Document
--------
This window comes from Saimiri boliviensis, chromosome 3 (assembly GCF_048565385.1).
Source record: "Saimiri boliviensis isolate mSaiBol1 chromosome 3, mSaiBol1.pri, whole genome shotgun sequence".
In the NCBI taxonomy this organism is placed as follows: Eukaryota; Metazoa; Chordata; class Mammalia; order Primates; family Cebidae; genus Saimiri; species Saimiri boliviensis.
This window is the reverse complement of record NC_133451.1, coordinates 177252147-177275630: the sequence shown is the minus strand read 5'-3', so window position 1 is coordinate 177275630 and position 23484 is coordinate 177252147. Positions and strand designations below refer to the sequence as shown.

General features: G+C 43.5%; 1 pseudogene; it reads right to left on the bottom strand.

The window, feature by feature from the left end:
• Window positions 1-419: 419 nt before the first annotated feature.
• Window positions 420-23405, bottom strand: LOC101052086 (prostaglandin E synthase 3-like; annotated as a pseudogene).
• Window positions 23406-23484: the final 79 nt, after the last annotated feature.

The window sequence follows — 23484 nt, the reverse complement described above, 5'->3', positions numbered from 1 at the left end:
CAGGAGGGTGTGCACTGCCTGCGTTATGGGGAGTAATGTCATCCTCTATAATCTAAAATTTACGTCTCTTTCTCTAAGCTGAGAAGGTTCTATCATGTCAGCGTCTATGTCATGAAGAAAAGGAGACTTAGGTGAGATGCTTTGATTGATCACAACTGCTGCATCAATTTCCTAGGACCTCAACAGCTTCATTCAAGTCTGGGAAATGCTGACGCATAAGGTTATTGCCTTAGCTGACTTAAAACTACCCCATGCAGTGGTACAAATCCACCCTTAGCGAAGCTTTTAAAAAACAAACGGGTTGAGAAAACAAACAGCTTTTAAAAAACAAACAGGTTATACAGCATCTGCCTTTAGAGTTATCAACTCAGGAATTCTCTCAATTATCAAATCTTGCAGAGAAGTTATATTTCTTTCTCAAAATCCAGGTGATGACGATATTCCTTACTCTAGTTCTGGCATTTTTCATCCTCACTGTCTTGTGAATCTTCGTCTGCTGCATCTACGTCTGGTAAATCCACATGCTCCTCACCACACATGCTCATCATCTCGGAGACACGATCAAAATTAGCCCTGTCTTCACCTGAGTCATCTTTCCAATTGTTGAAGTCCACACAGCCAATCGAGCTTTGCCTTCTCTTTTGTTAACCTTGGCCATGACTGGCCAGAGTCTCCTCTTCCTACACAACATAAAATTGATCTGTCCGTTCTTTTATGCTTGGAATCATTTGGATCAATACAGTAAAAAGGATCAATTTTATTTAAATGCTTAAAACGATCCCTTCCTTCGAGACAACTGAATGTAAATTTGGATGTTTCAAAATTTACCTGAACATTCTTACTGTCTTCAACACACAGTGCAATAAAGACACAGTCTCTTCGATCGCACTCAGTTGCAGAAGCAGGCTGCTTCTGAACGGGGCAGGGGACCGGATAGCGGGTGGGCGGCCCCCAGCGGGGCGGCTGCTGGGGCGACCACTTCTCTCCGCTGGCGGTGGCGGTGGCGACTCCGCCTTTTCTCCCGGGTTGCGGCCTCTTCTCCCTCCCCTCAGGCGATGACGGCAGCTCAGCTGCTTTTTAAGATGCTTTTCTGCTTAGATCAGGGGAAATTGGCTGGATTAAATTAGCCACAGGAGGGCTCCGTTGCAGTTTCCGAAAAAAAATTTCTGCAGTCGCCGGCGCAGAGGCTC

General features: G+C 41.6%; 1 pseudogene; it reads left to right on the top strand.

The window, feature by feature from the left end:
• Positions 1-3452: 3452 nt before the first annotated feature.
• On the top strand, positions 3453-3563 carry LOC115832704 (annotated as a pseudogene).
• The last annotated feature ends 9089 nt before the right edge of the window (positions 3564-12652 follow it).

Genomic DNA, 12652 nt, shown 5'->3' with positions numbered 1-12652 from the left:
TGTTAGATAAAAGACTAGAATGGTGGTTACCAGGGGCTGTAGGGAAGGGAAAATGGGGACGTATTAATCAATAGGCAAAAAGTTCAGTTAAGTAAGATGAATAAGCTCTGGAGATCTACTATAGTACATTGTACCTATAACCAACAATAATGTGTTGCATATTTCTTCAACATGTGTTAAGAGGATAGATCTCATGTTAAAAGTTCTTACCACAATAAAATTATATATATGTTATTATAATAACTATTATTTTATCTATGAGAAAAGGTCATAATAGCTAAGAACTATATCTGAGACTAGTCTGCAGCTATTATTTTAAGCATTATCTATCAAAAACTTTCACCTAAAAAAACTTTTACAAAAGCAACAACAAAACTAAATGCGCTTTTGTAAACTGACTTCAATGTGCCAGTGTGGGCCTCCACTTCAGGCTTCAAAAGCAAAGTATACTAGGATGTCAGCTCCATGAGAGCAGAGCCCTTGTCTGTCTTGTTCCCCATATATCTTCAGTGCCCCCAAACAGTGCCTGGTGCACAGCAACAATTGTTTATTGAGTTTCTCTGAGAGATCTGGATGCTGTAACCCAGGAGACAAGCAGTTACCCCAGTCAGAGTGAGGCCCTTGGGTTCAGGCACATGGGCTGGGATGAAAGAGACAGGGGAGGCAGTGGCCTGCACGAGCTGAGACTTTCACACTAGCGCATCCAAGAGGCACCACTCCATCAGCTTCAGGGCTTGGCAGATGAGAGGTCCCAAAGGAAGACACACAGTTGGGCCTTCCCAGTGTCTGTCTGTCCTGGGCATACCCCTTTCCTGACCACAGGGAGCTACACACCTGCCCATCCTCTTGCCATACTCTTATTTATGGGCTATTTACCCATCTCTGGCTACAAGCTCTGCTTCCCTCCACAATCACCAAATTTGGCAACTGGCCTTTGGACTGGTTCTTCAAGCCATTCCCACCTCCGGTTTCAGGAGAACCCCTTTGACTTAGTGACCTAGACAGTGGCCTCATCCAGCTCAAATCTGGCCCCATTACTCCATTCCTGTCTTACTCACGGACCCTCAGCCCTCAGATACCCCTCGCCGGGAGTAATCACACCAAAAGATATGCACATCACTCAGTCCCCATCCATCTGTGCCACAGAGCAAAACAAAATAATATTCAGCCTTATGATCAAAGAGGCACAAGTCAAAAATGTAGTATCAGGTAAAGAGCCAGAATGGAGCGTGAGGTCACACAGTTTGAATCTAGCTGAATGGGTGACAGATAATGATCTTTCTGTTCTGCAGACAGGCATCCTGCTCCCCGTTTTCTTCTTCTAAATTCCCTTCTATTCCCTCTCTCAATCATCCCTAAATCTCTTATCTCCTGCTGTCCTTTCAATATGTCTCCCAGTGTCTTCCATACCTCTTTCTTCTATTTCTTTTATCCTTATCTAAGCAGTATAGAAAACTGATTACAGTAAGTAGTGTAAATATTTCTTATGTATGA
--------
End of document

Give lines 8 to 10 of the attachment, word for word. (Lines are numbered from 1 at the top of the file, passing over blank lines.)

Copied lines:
• Window positions 420-23405, bottom strand: LOC101052086 (prostaglandin E synthase 3-like; annotated as a pseudogene).
• Window positions 23406-23484: the final 79 nt, after the last annotated feature.

The window sequence follows — 23484 nt, the reverse complement described above, 5'->3', positions numbered from 1 at the left end: